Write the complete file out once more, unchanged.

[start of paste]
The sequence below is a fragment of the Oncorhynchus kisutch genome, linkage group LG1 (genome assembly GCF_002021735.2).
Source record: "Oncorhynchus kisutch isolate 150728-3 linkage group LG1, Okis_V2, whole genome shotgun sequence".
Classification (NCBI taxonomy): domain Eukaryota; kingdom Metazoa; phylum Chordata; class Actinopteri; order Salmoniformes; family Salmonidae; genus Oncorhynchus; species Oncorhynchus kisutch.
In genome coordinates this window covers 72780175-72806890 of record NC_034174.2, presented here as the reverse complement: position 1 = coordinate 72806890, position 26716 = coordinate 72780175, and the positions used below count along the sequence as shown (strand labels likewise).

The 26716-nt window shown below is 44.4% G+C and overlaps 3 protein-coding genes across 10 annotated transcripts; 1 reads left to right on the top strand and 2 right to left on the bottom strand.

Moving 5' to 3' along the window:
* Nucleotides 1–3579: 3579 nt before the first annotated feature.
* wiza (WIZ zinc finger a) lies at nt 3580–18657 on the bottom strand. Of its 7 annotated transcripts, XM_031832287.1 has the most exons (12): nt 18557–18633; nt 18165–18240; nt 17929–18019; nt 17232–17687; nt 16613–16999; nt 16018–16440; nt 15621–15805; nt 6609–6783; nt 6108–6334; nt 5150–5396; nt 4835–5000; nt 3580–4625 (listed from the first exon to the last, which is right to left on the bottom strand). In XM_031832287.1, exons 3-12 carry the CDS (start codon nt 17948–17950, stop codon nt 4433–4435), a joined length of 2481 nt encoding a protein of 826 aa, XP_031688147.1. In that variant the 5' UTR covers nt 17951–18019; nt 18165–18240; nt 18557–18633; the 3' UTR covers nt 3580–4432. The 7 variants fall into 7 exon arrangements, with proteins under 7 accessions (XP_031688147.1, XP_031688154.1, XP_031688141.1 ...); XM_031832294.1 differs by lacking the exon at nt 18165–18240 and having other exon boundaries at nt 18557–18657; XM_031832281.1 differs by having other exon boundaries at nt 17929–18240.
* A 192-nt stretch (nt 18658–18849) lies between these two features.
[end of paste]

The sequence below is a fragment of the Oncorhynchus kisutch genome, linkage group LG1 (genome assembly GCF_002021735.2).
Source record: "Oncorhynchus kisutch isolate 150728-3 linkage group LG1, Okis_V2, whole genome shotgun sequence".
Classification (NCBI taxonomy): domain Eukaryota; kingdom Metazoa; phylum Chordata; class Actinopteri; order Salmoniformes; family Salmonidae; genus Oncorhynchus; species Oncorhynchus kisutch.
In genome coordinates this window covers 72780175-72806890 of record NC_034174.2, presented here as the reverse complement: position 1 = coordinate 72806890, position 26716 = coordinate 72780175, and the positions used below count along the sequence as shown (strand labels likewise).

The 26716-nt window shown below is 44.4% G+C and overlaps 3 protein-coding genes across 10 annotated transcripts; 1 reads left to right on the top strand and 2 right to left on the bottom strand.

Moving 5' to 3' along the window:
* Nucleotides 1–3579: 3579 nt before the first annotated feature.
* wiza (WIZ zinc finger a) lies at nt 3580–18657 on the bottom strand. Of its 7 annotated transcripts, XM_031832287.1 has the most exons (12): nt 18557–18633; nt 18165–18240; nt 17929–18019; nt 17232–17687; nt 16613–16999; nt 16018–16440; nt 15621–15805; nt 6609–6783; nt 6108–6334; nt 5150–5396; nt 4835–5000; nt 3580–4625 (listed from the first exon to the last, which is right to left on the bottom strand). In XM_031832287.1, exons 3-12 carry the CDS (start codon nt 17948–17950, stop codon nt 4433–4435), a joined length of 2481 nt encoding a protein of 826 aa, XP_031688147.1. In that variant the 5' UTR covers nt 17951–18019; nt 18165–18240; nt 18557–18633; the 3' UTR covers nt 3580–4432. The 7 variants fall into 7 exon arrangements, with proteins under 7 accessions (XP_031688147.1, XP_031688154.1, XP_031688141.1 ...); XM_031832294.1 differs by lacking the exon at nt 18165–18240 and having other exon boundaries at nt 18557–18657; XM_031832281.1 differs by having other exon boundaries at nt 17929–18240.
* A 192-nt stretch (nt 18658–18849) lies between these two features.